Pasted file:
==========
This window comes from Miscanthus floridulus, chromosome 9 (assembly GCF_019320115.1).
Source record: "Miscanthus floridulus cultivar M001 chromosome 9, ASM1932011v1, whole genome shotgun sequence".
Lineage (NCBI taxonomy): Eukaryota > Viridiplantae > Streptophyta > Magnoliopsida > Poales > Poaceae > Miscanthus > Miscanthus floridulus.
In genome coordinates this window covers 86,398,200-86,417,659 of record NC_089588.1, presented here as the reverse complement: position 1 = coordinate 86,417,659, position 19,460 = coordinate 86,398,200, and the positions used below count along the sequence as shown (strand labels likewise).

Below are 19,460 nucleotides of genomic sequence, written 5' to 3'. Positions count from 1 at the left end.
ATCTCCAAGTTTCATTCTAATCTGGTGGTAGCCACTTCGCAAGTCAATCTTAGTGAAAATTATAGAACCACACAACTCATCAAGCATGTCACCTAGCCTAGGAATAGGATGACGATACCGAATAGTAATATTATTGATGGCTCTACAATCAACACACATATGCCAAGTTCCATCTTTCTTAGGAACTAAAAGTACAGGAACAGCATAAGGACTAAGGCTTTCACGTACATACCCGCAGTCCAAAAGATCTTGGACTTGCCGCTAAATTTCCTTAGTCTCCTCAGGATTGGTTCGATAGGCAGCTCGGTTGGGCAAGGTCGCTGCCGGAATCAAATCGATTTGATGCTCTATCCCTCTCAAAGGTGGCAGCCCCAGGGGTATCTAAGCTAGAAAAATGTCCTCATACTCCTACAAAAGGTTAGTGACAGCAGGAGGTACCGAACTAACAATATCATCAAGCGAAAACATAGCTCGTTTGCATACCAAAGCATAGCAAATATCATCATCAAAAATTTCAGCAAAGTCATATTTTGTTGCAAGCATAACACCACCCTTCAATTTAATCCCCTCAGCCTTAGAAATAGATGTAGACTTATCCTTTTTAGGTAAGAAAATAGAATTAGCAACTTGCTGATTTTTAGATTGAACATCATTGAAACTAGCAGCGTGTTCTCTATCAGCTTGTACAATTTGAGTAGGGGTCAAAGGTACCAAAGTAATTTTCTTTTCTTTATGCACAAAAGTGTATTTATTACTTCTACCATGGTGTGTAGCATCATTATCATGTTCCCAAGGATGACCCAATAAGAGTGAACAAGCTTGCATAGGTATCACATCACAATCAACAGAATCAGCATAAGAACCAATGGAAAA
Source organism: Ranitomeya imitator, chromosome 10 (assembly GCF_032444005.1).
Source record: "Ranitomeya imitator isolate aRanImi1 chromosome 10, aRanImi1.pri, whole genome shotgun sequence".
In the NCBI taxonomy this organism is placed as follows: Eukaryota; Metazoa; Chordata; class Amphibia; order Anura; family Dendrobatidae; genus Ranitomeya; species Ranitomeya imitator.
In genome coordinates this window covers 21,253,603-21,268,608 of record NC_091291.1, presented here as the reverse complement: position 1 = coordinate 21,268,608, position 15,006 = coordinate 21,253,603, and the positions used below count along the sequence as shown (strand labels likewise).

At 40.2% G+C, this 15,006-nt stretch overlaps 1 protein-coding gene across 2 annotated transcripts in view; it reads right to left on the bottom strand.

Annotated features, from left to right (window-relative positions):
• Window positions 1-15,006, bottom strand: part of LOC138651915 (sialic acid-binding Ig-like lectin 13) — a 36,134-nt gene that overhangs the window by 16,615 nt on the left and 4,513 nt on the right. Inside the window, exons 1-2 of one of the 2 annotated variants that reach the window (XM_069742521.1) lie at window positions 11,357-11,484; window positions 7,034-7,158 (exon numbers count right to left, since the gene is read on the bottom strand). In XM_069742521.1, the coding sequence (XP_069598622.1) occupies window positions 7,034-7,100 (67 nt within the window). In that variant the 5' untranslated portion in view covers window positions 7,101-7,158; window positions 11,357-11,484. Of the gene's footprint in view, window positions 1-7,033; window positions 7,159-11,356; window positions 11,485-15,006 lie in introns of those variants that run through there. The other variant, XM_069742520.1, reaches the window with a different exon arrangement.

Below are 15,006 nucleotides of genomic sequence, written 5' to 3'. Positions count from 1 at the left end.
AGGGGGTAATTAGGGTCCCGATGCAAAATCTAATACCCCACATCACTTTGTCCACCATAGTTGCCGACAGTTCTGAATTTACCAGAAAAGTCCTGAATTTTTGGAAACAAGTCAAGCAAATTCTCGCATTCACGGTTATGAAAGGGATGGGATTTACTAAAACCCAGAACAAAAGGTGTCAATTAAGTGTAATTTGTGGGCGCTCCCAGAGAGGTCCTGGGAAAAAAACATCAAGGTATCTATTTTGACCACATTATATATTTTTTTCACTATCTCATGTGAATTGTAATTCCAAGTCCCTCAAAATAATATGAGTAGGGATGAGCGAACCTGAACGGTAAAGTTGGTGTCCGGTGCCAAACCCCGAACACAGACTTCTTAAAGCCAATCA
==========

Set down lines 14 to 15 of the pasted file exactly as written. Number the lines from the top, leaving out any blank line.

Below are 15,006 nucleotides of genomic sequence, written 5' to 3'. Positions count from 1 at the left end.
AGGGGGTAATTAGGGTCCCGATGCAAAATCTAATACCCCACATCACTTTGTCCACCATAGTTGCCGACAGTTCTGAATTTACCAGAAAAGTCCTGAATTTTTGGAAACAAGTCAAGCAAATTCTCGCATTCACGGTTATGAAAGGGATGGGATTTACTAAAACCCAGAACAAAAGGTGTCAATTAAGTGTAATTTGTGGGCGCTCCCAGAGAGGTCCTGGGAAAAAAACATCAAGGTATCTATTTTGACCACATTATATATTTTTTTCACTATCTCATGTGAATTGTAATTCCAAGTCCCTCAAAATAATATGAGTAGGGATGAGCGAACCTGAACGGTAAAGTTGGTGTCCGGTGCCAAACCCCGAACACAGACTTCTTAAAGCCAATCA